” I felt inspired by that sense of ever learning and ever needing to be provoked by an insistence that architecture should be led by the evolution or the development of a strong concept – that’s a really important lesson. ”
Jonathan Sergison on the Architecture Concept Book
JT – James Tait (Author of the Architecture Concept Book)
JS Thank you for agreeing to talk about your book. I remember meeting you many years ago now when you were the recipient of the RIBA Silver Medal in 2008, you were keeping very good company at that point because the winner that year of the Gold Medal was Alvaro Siza who I imagine is an architect that we both hold in very high regard. I felt there was a certain crossing over of interest between you and Siza to do with re-use, but also a great sensitivity for landscape. If I think about Alvaro Siza’s work, more than anything else I think about a very delicate and careful situating of projects in landscapes. Is that something you would like to comment on?
JT One of the things that has always struck me about Siza’s work is that while he is very sensitive to the landscape, he never tries to emulate it or imitate it – each are autonomous. If you look at the Boa Nova Teahouse or the Leça de Palmeira Swimming Pools, they are inserted seamlessly into the landscape but are still very much human made ‘insertions’. His approach has really inspired me and is something I would like to think my thesis project shared in terms of an ethos with Alvaro Siza’s work.
JS Anyway, we shouldn’t be talking about Siza, we should be talking about the Architecture Concept Book. I feel that the audience would be in the first instance, students of architecture. Is that what was behind it when you started putting it together?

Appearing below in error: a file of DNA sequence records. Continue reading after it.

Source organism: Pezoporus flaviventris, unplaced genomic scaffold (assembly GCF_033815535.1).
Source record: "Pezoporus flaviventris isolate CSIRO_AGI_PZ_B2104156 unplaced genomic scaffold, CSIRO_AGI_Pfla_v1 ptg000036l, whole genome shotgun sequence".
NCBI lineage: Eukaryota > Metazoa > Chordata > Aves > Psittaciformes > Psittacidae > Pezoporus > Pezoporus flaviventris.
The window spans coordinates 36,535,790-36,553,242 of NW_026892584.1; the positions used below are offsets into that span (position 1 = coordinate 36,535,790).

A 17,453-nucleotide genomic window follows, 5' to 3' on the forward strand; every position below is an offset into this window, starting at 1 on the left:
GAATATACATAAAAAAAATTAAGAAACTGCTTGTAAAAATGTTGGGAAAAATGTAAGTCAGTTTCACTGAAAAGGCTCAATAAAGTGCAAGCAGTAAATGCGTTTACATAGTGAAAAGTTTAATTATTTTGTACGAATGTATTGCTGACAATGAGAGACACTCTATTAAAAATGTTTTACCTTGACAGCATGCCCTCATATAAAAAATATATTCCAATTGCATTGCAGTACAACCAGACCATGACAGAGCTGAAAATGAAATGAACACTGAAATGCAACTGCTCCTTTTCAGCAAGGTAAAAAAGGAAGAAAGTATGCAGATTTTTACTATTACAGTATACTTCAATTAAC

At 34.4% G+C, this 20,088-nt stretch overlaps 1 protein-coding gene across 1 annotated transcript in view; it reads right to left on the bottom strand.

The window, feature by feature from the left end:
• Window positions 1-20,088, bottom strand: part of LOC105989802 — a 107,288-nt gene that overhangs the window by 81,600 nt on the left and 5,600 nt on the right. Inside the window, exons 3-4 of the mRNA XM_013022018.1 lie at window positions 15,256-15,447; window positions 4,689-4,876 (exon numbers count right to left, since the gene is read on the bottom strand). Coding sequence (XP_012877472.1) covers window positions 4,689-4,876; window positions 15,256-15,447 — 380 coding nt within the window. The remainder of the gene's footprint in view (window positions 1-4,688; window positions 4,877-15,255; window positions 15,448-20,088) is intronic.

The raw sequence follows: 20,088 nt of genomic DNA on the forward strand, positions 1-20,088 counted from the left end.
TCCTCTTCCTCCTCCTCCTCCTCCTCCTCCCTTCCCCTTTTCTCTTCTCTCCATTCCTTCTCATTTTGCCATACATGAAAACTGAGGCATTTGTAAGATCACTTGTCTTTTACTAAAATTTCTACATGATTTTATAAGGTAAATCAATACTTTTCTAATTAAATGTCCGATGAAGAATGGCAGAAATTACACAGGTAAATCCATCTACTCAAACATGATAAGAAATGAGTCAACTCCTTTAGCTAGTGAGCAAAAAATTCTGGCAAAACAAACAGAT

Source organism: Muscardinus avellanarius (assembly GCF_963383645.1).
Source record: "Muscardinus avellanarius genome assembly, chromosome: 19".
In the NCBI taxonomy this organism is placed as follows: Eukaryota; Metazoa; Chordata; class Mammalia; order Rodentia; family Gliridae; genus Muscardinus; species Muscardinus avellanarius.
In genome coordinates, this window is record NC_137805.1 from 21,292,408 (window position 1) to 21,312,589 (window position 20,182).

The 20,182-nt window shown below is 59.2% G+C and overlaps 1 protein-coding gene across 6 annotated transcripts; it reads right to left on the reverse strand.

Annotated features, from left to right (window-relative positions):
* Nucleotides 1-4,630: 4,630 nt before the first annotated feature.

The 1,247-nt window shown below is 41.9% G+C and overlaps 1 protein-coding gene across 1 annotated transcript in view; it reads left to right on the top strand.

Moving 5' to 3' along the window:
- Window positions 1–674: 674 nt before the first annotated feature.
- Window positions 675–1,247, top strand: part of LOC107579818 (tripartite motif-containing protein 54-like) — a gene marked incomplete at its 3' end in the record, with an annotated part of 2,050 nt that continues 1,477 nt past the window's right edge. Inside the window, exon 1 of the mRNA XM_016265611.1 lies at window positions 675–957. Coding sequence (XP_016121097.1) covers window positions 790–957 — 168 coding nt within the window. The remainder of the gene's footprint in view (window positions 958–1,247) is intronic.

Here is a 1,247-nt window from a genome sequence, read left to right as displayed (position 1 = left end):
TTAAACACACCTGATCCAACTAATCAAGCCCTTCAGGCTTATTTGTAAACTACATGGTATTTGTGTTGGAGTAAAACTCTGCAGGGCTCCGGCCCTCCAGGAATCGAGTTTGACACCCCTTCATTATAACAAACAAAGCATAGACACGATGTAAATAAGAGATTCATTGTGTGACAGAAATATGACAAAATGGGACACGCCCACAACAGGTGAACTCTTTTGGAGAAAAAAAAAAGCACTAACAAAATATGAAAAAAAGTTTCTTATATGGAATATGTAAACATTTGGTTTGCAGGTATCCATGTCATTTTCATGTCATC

JT The book actually started out as a series of private sketches that I never really intended to be published. I was out of work when I started them in the middle of the recession at the end of 2010 and it was really just a way to keep my mind active and thinking about architecture. I moved down to London from Glasgow to work at John McAslan and Partners and later DSDHA, but I had started something and I wanted to keep it going. Every night I would write and sketch after work. By the time I moved back to Glasgow, I had about three years’ worth of sketch books, thoughts and drawings. I went for an interview at the Mackintosh School of Architecture to be a studio tutor, and showed the Head of Year my collection of sketches and thoughts – he suggested I should try and get them published. So I did! I suppose the book never really started out with an intended readership it was really a collection of thoughts.
JS You are describing a situation that is familiar to me emerging from Architecture school in a time when there wasn’t very much work. What a gift it really is if you are strategic with the way you take that as an opportunity. I can see something very constructive has come out of the circumstances and I think that is worth recording because it has proven to be a gift. So, how did the book develop then to its current form?